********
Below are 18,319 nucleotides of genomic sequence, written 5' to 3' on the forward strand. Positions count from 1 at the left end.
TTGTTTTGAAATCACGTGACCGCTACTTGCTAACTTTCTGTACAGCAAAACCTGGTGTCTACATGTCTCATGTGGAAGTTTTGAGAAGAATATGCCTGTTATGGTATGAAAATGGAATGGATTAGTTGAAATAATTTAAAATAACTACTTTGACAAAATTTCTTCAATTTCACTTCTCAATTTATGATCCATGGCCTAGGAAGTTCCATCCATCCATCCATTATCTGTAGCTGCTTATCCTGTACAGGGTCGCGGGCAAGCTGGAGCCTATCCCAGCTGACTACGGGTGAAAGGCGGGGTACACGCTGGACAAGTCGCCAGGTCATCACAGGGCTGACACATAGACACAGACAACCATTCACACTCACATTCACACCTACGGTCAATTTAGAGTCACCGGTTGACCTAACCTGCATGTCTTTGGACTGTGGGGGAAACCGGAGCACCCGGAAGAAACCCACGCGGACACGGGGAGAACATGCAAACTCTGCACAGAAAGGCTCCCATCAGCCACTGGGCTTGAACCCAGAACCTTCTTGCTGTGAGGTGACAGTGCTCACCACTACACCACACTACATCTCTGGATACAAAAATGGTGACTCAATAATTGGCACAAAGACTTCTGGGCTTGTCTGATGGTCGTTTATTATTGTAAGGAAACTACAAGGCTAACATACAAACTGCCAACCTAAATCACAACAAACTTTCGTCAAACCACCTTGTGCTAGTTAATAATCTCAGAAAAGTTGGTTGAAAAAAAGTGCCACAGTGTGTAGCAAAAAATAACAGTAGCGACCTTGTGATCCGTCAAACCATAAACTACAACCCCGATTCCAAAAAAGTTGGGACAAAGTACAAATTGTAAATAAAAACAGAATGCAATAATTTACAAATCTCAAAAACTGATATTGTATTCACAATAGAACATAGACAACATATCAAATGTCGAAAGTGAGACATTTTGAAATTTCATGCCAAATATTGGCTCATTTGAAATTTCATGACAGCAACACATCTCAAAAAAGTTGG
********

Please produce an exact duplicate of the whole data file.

Below are 18,319 nucleotides of genomic sequence, written 5' to 3' on the forward strand. Positions count from 1 at the left end.
TTGTTTTGAAATCACGTGACCGCTACTTGCTAACTTTCTGTACAGCAAAACCTGGTGTCTACATGTCTCATGTGGAAGTTTTGAGAAGAATATGCCTGTTATGGTATGAAAATGGAATGGATTAGTTGAAATAATTTAAAATAACTACTTTGACAAAATTTCTTCAATTTCACTTCTCAATTTATGATCCATGGCCTAGGAAGTTCCATCCATCCATCCATTATCTGTAGCTGCTTATCCTGTACAGGGTCGCGGGCAAGCTGGAGCCTATCCCAGCTGACTACGGGTGAAAGGCGGGGTACACGCTGGACAAGTCGCCAGGTCATCACAGGGCTGACACATAGACACAGACAACCATTCACACTCACATTCACACCTACGGTCAATTTAGAGTCACCGGTTGACCTAACCTGCATGTCTTTGGACTGTGGGGGAAACCGGAGCACCCGGAAGAAACCCACGCGGACACGGGGAGAACATGCAAACTCTGCACAGAAAGGCTCCCATCAGCCACTGGGCTTGAACCCAGAACCTTCTTGCTGTGAGGTGACAGTGCTCACCACTACACCACACTACATCTCTGGATACAAAAATGGTGACTCAATAATTGGCACAAAGACTTCTGGGCTTGTCTGATGGTCGTTTATTATTGTAAGGAAACTACAAGGCTAACATACAAACTGCCAACCTAAATCACAACAAACTTTCGTCAAACCACCTTGTGCTAGTTAATAATCTCAGAAAAGTTGGTTGAAAAAAAGTGCCACAGTGTGTAGCAAAAAATAACAGTAGCGACCTTGTGATCCGTCAAACCATAAACTACAACCCCGATTCCAAAAAAGTTGGGACAAAGTACAAATTGTAAATAAAAACAGAATGCAATAATTTACAAATCTCAAAAACTGATATTGTATTCACAATAGAACATAGACAACATATCAAATGTCGAAAGTGAGACATTTTGAAATTTCATGCCAAATATTGGCTCATTTGAAATTTCATGACAGCAACACATCTCAAAAAAGTTGG